At least three senators who said Wednesday that they had seen an official postmortem photo of Osama bin Laden corrected themselves later, saying that they were duped.
Republican Sens. Scott Brown (Mass.), Kelly Ayotte (N.H.) and Saxby Chambliss (Ga.), the vice chairman of the Senate intelligence committee, told reporters early in the day that they had been shown a photo of the slain al-Qaeda leader, which the White House had been weighing releasing to the public.
But later Wednesday, Brown’s office acknowledged that the photo he viewed “is not authentic.”
His statement was followed by one from Ayotte in which the New Hampshire Republican said she was not certain whether the photo was real.
“While I was shown a photo by another senator of what appeared to be a deceased Osama bin Laden, I do not know if it was authentic,” Ayotte said. “However, I do believe a photo of the dead al-Qaeda leader should be released. Although some may be upset by the image of someone who has been shot in the head, releasing a photo is important to put to rest any conspiracy theories that may arise around the world and to provide for closure.”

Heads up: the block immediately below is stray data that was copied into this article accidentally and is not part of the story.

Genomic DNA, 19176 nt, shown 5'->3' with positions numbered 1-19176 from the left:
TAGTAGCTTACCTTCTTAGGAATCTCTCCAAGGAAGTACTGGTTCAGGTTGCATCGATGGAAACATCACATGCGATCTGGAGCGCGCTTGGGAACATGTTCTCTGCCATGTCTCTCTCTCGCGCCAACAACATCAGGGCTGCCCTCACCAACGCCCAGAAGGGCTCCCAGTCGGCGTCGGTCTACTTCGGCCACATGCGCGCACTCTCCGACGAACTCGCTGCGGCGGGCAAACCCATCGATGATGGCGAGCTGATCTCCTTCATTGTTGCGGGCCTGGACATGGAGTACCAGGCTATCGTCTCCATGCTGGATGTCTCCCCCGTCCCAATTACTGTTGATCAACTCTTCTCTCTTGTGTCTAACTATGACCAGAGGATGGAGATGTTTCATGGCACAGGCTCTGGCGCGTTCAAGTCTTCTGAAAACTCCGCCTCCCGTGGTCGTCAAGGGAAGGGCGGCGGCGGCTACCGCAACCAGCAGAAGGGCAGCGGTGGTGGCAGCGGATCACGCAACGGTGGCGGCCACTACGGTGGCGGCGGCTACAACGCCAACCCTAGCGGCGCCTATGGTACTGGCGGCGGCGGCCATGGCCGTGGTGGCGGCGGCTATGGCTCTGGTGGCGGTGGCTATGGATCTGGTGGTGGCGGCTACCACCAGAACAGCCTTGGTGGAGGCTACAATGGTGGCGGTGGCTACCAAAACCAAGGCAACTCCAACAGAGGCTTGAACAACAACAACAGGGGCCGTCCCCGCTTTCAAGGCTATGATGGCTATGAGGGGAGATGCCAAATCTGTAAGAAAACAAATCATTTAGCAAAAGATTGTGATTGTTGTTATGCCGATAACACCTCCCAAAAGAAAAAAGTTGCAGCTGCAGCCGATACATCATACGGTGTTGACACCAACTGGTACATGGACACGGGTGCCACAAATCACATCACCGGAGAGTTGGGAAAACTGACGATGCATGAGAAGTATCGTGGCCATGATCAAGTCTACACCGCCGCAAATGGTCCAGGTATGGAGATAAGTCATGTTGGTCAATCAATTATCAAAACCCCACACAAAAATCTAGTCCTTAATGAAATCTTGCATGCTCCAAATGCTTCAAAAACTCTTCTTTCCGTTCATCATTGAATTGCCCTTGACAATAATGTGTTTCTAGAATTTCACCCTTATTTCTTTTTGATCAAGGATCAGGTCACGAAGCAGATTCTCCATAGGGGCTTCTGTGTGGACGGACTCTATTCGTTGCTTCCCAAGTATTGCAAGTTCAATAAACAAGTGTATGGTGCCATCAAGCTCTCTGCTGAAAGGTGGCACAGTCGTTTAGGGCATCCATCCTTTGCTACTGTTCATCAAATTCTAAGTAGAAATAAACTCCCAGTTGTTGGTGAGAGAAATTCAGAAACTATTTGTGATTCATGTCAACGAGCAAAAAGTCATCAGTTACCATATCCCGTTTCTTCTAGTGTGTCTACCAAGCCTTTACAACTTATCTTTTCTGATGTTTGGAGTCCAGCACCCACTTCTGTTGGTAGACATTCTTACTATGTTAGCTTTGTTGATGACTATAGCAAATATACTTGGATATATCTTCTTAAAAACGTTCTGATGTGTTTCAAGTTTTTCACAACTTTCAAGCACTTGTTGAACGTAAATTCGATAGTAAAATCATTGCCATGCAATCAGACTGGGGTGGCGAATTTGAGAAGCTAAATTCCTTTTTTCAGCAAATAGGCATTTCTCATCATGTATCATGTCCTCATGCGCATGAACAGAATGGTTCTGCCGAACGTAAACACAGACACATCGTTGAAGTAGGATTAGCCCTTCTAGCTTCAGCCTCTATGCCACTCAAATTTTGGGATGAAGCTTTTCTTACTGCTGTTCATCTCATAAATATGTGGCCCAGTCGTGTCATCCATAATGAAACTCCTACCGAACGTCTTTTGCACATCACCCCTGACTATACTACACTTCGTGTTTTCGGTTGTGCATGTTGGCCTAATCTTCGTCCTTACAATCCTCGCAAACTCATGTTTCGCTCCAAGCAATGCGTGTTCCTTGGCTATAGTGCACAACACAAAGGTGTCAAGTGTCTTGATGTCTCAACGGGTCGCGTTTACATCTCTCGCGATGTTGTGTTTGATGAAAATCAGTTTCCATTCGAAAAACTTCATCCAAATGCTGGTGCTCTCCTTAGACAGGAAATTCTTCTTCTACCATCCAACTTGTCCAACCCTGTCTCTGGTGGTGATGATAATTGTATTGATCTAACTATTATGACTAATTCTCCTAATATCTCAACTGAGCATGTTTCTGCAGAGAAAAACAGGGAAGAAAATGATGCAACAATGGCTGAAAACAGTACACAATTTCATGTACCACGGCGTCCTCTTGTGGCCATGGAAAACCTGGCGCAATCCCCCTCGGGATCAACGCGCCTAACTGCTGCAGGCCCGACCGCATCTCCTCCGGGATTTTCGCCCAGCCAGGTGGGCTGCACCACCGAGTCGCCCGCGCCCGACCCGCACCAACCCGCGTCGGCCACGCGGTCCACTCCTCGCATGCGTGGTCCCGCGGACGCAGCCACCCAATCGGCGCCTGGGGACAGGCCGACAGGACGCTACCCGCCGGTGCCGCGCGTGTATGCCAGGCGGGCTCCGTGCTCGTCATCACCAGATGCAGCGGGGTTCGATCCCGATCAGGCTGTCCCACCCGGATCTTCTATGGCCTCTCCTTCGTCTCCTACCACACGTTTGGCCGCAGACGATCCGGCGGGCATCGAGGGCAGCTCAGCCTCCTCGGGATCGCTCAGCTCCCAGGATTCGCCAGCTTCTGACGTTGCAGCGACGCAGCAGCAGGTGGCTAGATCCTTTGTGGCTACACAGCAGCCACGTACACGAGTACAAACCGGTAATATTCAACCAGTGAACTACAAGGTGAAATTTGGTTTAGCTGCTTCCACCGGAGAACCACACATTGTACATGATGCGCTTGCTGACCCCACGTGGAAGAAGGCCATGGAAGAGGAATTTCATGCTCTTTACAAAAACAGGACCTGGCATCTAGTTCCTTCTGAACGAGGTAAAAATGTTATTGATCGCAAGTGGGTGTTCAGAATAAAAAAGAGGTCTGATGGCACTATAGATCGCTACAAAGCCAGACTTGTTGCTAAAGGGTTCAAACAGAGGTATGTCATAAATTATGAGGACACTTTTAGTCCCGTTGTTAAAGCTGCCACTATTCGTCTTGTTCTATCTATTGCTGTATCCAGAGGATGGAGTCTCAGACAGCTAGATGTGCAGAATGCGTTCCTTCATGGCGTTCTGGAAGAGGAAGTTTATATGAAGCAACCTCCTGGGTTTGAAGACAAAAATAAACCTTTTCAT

Chambliss had told reporters later Wednesday that he had not seen an official photo. His office said Wednesday evening that Chambliss “has been very clear about this: He has not seen the official photo.”
None of the senators’ offices would reveal the source of the photo they had seen. All three are members of the Armed Services Committee.
President Obama announced Wednesday afternoon that he would not release a photo showing a dead bin Laden. But several senior senators, including Sen. Lindsey O. Graham (R-S.C.), have called that “a mistake.”